By Donna Gordon Blankinship Associated Press
SEATTLE — A gay vice principal who was forced out of his job at Eastside Catholic School plans to file a discrimination and wrongful termination lawsuit against the school and church Friday. Lawyers for the church and school plan to respond immediately with a motion arguing King County Superior Court does not have jurisdiction to hear the case without violating the First Amendment.
The case has already stirred debate at the school and in front of the Seattle Archdiocese and has led to several online petitions arguing for reinstatement of the popular teacher, coach and administrator and calling for a change in church doctrine on gay marriage.
The school and the church decided Mark Zmuda couldn’t continue in his job after they learned he had married his same-sex partner. They cited an employment agreement Zmuda had signed that said his public behaviors would at all times be consistent with the values and teachings of the Catholic Church. An attorney for the school acknowledged that school leadership floated the idea that Zmuda could possibly get a divorce to keep his job.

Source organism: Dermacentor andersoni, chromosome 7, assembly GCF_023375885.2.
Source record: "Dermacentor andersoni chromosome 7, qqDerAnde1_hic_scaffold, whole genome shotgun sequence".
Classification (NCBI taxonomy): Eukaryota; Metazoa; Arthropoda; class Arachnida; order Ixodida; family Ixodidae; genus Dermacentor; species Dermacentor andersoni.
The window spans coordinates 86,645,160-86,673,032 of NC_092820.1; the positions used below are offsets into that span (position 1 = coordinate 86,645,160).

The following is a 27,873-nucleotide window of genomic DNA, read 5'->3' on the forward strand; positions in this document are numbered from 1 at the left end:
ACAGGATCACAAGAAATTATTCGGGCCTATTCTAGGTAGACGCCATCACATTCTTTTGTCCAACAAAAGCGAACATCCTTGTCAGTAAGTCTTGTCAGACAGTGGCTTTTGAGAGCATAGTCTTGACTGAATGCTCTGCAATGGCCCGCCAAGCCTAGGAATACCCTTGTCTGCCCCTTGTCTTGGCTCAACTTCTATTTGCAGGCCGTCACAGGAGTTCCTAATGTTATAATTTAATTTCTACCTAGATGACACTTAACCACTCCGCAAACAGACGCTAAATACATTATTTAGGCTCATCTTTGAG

The lawsuit Zmuda plans to file in King County Superior Court accuses the school and the church of discrimination, wrongful termination and violation of the state consumer protection laws. Zmuda’s lawyers will argue he was not a religious employee of the school.
In their response to the lawsuit, lawyers for the church argue the case “would impermissibly entangle the Court in Catholic doctrine,” and would lead to the court to examine the church’s definition of marriage.
Zmuda’s lawsuit notes that the school previously posted a statement on its website that it does not discriminate based on marital status or sexual orientation but that statement was removed after his dismissal. A similar statement was included in the employee handbook.
Zmuda has said the school’s administrators were aware that he is gay and that he was in a relationship. Administrators asked him not to bring his partner to school functions, according to the lawsuit.
The school sent a letter home to parents Thursday, saying the school’s board of directors would handle legal issues and the administrators would continue to run the school.